times as requirements change or more attractive technologies emerge. Properly designed components can be replaced with improved versions with minimal disruption to other modules.
Modularization thus enables considerable flexibility in evolving a system. For example:
Several prototypes can be built to explore alternative methods of accomplishing a particularly crucial goal.
Prototypes of individual modules can be discarded without jeopardizing investments made in the rest of the system.
A sequence of smaller, focused development projects can be used to add capability to the system.
The design and implementation of different system components can be divided among multiple vendors or research centers with specialized abilities. For example, a modular design should permit developing a new access technique for a particular kind of record without altering other parts of the system.
Commercial off-the-shelf (COTS) or other third-party packages—for, say, full-text indexing and search—can often be integrated individually into the system.
The hallmarks of modular design are the decomposition of the system into separate modules and the specification of the interfaces that surround each module, i.e., the details of the connections a module makes to other modules in the system. While it would be fairly easy to draw a high-level block diagram showing a modular system structure (such as was done in the OAIS framework2), more detailed evaluation of the required modules and interfaces is critical to obtaining the rewards of modular design. If modules are too big, they become hard to change or replace. If the interfaces become too complex or allow internal details of a module’s implementation to become known to other modules, the set of modules becomes “brittle,” and the ability to change one module independently of others may be lost. The details of modular structure and interface designs are critical.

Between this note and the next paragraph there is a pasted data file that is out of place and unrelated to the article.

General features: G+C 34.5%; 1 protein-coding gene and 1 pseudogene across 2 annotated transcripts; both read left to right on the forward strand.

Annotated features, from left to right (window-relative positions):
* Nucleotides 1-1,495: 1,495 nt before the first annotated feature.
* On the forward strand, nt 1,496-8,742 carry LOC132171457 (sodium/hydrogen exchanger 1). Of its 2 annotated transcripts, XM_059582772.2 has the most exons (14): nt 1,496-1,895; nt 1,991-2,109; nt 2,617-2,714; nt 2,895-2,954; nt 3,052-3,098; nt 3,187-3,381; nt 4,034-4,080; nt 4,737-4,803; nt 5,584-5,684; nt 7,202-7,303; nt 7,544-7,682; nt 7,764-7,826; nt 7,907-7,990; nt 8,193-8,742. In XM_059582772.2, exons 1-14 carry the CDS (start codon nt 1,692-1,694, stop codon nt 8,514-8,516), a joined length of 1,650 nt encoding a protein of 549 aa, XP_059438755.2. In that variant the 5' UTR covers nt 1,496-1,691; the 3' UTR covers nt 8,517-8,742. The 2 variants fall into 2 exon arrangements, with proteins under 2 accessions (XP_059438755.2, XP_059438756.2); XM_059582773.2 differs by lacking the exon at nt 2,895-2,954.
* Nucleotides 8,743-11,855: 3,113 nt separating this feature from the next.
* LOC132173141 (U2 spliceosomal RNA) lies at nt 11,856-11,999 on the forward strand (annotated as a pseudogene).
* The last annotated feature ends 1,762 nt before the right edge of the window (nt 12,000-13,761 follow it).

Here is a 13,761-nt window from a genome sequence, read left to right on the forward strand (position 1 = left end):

This section briefly discusses some considerations for modular design of an archive system and outlines some of the possible modules and interfaces that would need to be specified for the ERA. In describing these, the committee intends only to provide some concrete illustrations of issues to be faced in the system design, not to do detailed design work.
To exploit modular structure for incremental evolution, it is necessary to define the software interfaces by which each module connects to other modules. These interfaces require defining subroutine calls and data types transferred between the modules. The data model used to store records in the file system serves in effect as an interface between ingest and access modules: Even though an ingest module does not directly invoke an access module, the
ISO Consultative Committee for Space Data Systems (CCSDS). 2002. Reference Model for an Open Archival Information System (OAIS). CCSDS 650.0-B-1 (Blue Book). CCSDS Secretariat, National Aeronautics and Space Administration, Washington, D.C. January. Available online at <http://wwwclassic.ccsds.org/documents/pdf/CCSDS-650.0-B-1.pdf>.